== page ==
For the doubting Christian

Received the letter below. My answers to it in lovely bracketed blue.

Hey there. I’ve been a Christian for a while. I always seem to have questions about it. What does it mean to truly believe in God, besides loving and treating others the way you want to be loved and treated? What is the main purpose of believing in God? Can someone have a fulfilling life without God? Are there other paths to Heaven? Will someone go to hell for not believing in an afterlife? How can we be sure of God? I wake up some days feeling too anxious to see God. My prayers consist of “I don’t know, I don’t know.” At 18, am I too young and immature to understand God?

Wow. You do have questions.

So now I’ll do that thing where I’ll go through your letter, and insert my responses to each of its parts in lovely bracketed blue. So here we go:

What does it mean to truly believe in God, besides loving and treating others the way you want to be loved and treated? [Believing in God means ... well, believing there is some eternal, intentional divine being who created and sustains all that is. (And you can live the Golden Rule without believing in a God—just as you can believe in a God and still be a cretin. Morality is hardly dependent upon theology.)]

What is the main purpose of believing in God? ["Purpose" is a tricky word to use just there. It implies utilitarianism: it posits believing in God as a means, rather than as end unto itself. If I believe in God as a means to get or become something, then my belief is certain to be a weak and flimsy thing—because then I've made it all about me. Don't think in terms of a purpose for believing in God. Believe in God, or don't, based on your own internal assessment of the evidential proof either way.]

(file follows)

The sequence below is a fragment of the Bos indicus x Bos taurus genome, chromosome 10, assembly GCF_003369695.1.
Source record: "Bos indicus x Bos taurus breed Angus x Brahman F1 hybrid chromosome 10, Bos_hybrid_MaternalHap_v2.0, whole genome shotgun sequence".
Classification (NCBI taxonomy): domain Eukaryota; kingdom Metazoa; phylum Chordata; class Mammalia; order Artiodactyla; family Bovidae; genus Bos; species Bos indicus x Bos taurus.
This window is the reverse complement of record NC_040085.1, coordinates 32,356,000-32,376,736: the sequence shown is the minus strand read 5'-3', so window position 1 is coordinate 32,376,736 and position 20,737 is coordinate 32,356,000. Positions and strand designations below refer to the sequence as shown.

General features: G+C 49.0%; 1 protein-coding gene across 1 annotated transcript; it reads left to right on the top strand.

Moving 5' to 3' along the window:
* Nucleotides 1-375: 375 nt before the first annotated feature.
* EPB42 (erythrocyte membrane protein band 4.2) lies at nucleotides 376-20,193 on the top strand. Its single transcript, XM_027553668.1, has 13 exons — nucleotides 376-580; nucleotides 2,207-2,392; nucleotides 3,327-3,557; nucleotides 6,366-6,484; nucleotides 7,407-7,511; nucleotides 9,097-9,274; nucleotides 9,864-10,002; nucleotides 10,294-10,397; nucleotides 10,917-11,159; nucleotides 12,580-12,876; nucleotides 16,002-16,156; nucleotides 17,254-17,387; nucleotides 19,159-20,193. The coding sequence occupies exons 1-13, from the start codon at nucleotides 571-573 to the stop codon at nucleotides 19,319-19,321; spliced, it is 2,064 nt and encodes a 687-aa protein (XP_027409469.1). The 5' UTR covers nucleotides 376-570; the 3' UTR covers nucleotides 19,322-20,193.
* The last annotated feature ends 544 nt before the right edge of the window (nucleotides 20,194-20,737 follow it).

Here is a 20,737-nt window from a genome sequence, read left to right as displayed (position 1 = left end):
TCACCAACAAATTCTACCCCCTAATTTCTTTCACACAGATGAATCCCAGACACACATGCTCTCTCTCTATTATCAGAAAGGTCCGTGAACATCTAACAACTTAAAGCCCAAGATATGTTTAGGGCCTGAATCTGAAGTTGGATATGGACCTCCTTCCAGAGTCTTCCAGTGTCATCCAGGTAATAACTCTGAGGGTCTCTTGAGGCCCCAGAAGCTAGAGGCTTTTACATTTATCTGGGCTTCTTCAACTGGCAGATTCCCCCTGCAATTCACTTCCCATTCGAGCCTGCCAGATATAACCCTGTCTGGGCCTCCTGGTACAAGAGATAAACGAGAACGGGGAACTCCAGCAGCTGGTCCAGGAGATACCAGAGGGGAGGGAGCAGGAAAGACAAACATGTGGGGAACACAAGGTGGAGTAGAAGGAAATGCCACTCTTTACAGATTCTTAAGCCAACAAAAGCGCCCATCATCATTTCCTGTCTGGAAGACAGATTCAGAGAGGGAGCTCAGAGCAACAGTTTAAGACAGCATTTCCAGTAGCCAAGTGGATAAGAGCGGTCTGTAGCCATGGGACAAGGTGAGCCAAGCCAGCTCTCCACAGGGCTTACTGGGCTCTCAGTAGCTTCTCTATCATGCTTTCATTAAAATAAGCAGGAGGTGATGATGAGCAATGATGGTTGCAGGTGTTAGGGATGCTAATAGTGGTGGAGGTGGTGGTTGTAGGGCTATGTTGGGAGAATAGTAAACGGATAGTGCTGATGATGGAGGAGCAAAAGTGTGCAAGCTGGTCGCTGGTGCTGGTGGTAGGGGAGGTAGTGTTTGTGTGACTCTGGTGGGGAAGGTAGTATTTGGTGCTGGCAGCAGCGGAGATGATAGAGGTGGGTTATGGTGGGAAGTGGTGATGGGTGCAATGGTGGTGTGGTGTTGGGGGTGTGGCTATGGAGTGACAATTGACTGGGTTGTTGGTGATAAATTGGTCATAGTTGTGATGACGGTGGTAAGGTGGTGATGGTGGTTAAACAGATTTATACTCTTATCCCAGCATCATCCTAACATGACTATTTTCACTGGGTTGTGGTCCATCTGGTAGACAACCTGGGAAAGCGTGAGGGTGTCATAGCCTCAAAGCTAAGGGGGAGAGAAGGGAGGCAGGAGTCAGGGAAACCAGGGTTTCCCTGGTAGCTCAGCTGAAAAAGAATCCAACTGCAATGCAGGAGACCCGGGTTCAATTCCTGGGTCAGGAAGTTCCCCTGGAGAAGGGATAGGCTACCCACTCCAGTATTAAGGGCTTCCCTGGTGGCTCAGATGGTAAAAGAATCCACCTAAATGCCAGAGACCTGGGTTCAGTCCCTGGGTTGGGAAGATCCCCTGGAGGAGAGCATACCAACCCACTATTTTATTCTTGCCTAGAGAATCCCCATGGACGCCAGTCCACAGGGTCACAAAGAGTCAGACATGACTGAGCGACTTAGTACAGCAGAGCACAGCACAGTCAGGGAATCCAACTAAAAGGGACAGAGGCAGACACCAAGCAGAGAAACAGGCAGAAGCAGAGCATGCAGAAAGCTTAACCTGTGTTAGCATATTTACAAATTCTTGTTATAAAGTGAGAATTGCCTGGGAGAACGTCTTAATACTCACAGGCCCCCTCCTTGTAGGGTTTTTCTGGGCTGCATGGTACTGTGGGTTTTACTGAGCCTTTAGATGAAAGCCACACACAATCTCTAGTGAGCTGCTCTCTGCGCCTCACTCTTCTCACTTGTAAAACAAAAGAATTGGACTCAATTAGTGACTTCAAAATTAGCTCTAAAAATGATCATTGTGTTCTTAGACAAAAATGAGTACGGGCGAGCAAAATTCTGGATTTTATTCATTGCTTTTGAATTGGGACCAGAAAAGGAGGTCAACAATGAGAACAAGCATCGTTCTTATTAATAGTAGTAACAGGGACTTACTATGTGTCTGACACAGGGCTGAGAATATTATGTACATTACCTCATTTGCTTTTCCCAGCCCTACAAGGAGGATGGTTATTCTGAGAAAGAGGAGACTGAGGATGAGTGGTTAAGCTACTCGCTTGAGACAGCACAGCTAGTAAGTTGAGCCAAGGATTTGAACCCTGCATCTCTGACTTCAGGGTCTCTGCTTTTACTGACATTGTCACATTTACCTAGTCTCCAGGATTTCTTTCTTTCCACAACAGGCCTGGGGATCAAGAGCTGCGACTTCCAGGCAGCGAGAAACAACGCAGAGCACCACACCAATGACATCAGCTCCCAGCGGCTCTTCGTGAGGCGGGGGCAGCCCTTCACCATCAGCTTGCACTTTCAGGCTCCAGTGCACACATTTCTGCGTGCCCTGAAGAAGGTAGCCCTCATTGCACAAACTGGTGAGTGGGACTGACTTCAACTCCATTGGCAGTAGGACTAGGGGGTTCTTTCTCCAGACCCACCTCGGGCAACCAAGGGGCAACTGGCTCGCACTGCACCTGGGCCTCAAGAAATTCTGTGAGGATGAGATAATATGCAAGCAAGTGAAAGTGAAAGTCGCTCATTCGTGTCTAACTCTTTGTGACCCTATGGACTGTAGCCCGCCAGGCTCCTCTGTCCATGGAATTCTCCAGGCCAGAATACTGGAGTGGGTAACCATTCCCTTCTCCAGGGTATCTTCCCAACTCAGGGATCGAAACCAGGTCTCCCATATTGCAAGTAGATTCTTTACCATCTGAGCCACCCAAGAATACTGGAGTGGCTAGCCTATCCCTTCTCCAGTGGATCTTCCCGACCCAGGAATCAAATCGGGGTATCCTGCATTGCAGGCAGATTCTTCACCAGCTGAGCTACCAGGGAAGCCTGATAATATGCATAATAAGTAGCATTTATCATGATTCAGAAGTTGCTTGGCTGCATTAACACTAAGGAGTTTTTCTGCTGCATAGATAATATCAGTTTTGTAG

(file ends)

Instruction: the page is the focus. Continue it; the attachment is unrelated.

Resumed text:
Can someone have a fulfilling life without God? [Yes, of course they can. But, again, that's a diverting question, and so not useful to you. The only question that does, or should, concern you is whether or not you can have a fulfilling life without God. That's your money question.]

Are there other paths to Heaven? [I have no idea. I don't even know if there is a heaven—or what it's like if there is. Neither does anyone else in the world. I personally believe in the afterlife, which I expect to be beautiful and instructive and ridiculously awesome. But in reality I don't know jack about it—and, again (since this can't be emphasized enough) neither does anyone else. I am confident, however, that if there is a heaven, being a Christian will not be a prerequisite for entry.

About that I made the video below, which you might find helpful:

 

Will someone go to hell for not believing in an afterlife? [I have a group called Unfundamentlist Christians, for which I wrote the fourteen tenets. The eighth UC tenet, below, expresses my belief about this matter.]

There is no support in the Bible for the morally repugnant idea that hell is an actual place to which God sentences people to spend eternity in mortal agony.